On the day in question, Mr. Wolf, despite suffering from a bad cold, was making a cake for his dear old granny when he ran out of sugar. Naturally, he went around to his closest neighbors (who happened to be pigs) asking to borrow enough to finish his cake, but the pigs were all quite rude and refused to help him. That would have been all there was to the story had it not been for the wolf's insufferable head cold, which caused him to sneeze on the occasions of his first two visits. It wasn't his fault that the first two little pigs had unwisely built their houses of straw and sticks, respectively. One sneeze was all it took to knock each house down onto it's piggy occupant - and, seeing the pigs tragically killed, Mr. Wolf saw no reason to let a couple of perfectly good ham dinners lie there going to ruin. Wolves eat pigs - it's just their nature. As to why he was seen attacking the front door of the third little pig's brick house, A. Wolf has a perfectly reasonable explanation for that, as well.

Perhaps I should point out the fact that A. Wolf did not technically write this book himself -for obvious reasons (they don't allow typewriters in prison, and it's devilishly hard to hold and control a pen when all you have to work with are paws). This is his story as told to Jon Scieszka and illustrated quite lavishly by Lane Smith. It makes for a delightful, colorful, witty romp that almost all children (and most of their parents) will relish.
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on 22 July 1999
Jon Scieszka's "biography" of Al wolf's tru tale of a sneeze and a cup of sugar is an exciting and funny book. Al Wolf tells his tale as a simple misunderstanding and a Wolf that ate 2 pigs because he didn't want to waste any food. This new twist of the original story creates a new story for young kids to enjoy. Al Wolf makes the kids believe that the pigs are evil and that Al shouldn't be considered big and bad because his diet consists of cute fury animals. An excellent picture book for kids to see how the wolf is illustrated as a proper man, and the pigs illustrated as slobs. A must-buy book for all children.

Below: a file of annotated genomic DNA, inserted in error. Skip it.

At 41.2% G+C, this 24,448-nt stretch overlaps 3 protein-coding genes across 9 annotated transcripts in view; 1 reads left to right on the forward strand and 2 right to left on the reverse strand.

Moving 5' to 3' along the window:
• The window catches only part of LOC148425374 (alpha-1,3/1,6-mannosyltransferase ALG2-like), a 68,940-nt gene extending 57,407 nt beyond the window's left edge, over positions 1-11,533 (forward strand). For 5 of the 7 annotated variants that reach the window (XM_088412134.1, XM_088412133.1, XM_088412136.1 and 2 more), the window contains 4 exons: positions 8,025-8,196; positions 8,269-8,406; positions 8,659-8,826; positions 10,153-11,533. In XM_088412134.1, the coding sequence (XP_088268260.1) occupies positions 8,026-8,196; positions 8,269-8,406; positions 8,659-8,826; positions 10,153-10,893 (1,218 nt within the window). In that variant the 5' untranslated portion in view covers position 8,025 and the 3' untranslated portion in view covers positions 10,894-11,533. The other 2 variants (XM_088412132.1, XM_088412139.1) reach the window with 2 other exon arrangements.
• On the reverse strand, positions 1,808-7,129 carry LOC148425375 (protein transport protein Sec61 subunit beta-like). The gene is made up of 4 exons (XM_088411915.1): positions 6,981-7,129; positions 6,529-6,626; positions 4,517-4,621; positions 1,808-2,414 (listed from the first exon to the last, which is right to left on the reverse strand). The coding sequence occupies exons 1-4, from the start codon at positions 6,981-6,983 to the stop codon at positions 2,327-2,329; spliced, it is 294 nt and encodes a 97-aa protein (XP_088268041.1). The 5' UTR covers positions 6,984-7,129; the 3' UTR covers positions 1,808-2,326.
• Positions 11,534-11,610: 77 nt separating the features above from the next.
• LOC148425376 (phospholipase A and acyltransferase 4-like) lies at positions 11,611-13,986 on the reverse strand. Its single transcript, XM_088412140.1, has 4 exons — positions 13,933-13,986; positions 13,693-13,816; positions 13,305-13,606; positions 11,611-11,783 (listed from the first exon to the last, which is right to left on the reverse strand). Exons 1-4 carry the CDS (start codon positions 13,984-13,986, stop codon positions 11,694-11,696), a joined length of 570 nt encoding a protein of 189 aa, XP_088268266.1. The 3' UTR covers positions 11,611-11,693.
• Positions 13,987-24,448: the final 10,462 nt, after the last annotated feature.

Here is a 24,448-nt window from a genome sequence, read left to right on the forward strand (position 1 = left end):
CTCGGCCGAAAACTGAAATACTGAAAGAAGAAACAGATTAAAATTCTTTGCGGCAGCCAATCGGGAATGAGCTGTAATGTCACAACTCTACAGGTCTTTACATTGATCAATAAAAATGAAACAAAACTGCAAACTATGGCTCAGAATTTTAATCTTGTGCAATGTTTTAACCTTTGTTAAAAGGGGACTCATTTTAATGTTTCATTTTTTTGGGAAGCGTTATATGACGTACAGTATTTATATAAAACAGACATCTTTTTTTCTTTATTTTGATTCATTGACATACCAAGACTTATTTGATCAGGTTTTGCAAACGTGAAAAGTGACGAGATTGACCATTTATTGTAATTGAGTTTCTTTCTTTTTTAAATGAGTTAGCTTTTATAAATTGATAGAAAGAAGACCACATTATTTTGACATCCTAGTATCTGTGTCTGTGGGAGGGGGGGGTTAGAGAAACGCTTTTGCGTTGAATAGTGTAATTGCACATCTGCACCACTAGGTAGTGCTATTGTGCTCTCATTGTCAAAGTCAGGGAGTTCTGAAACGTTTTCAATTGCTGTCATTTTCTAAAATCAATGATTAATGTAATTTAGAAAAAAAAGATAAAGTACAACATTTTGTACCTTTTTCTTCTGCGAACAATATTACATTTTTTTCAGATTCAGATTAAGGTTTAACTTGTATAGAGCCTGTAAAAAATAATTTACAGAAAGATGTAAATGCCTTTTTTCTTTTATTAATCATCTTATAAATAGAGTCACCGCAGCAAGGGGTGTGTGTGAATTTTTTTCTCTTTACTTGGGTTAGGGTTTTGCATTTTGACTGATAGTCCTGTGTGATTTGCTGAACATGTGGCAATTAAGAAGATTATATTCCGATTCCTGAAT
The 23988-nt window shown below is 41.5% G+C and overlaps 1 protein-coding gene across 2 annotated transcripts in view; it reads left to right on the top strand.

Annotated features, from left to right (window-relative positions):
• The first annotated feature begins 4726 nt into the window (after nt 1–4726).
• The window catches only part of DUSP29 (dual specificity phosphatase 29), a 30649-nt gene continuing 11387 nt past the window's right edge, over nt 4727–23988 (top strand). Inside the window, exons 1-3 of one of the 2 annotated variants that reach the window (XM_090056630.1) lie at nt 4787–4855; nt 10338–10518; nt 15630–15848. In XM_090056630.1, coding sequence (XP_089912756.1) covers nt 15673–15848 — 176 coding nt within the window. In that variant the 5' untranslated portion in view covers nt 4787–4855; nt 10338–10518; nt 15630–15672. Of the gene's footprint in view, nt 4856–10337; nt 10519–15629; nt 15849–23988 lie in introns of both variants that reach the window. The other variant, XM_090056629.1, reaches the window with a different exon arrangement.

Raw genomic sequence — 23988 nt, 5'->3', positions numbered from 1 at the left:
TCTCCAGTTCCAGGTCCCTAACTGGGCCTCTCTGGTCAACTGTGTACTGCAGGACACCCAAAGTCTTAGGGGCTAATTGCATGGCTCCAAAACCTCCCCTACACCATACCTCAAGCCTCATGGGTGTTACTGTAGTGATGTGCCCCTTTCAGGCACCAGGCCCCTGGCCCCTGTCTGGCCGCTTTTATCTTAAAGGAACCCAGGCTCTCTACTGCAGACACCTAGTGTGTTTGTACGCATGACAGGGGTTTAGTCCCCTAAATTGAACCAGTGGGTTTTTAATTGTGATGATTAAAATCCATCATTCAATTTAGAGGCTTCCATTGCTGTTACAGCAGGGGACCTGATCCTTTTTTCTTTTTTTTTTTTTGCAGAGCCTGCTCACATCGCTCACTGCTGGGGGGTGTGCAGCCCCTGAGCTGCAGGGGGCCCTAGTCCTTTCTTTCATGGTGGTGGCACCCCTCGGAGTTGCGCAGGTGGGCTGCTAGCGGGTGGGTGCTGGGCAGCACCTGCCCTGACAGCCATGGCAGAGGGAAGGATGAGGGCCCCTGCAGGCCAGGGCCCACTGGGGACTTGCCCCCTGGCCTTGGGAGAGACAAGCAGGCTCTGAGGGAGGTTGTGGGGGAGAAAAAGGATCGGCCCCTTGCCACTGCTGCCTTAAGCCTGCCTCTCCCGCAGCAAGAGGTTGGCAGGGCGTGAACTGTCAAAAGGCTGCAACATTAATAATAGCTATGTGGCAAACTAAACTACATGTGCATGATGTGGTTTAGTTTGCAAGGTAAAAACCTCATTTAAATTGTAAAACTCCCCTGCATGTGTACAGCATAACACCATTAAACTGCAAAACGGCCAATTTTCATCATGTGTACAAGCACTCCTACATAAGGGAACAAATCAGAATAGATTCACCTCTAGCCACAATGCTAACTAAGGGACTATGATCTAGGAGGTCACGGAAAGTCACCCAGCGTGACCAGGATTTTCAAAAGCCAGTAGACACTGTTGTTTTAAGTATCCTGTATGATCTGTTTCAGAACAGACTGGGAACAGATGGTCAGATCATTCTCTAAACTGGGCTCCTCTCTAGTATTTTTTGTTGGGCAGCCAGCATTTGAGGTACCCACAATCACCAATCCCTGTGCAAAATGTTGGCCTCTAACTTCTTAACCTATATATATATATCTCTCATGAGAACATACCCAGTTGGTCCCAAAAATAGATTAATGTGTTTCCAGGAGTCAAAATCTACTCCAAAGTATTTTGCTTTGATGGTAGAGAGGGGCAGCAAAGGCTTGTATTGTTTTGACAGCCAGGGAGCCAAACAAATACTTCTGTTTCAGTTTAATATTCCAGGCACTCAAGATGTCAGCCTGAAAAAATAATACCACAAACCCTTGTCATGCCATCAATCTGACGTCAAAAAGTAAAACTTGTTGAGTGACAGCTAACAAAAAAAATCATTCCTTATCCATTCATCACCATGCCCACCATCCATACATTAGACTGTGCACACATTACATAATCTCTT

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on 22 August 2008
The True Story of the three little pigs was used greatly within my 1st year drama class at secondary school (Ages 11-12)and they loved it. I used the story as a context to do with stereotypes which lead on to many drama activities involving lawyers defending Mr Wolf, the pig community and witnesses of Mr Wolf. This lead on to a court case and even 't.v shows and documentaries' being created by the pupils to re-build or tarnish Mr Wolf's reputation!! An excellent story which created many meaningful, fun and diverse lessons!!
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on 27 November 2001
This book like Scieszka's others will make even the toughest character snigger! Lots of fun, my god daughter loved it! The writing credits children with the intelligence they have! Brings enjoyment to all. The illustrations are fantastic - buy two copies and frame them.
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on 13 July 1999
I thought this book was the best when I first read it. Im 15 years old and its still one of my favrorite Childrens books. I went shopping with my mom last week in this little store and as soon as I had seen the book on the shelf I got so excited and whipped it out and hit myself in the head with it and no Im not mentally Challenged. I just love the book even at 15!!!
P.S My mom got me the book and fixed the bump on my head.
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on 3 June 1999
True story of the 3 little pigs as told by A.Wolf, is a colorful and imaginitive retelling of a classic! Even though the book is for children, I think I enjoyed it more than my kids! Of course, I remember the original and the original, apparently, left out quite a bit. It's a great gift for grown ups too.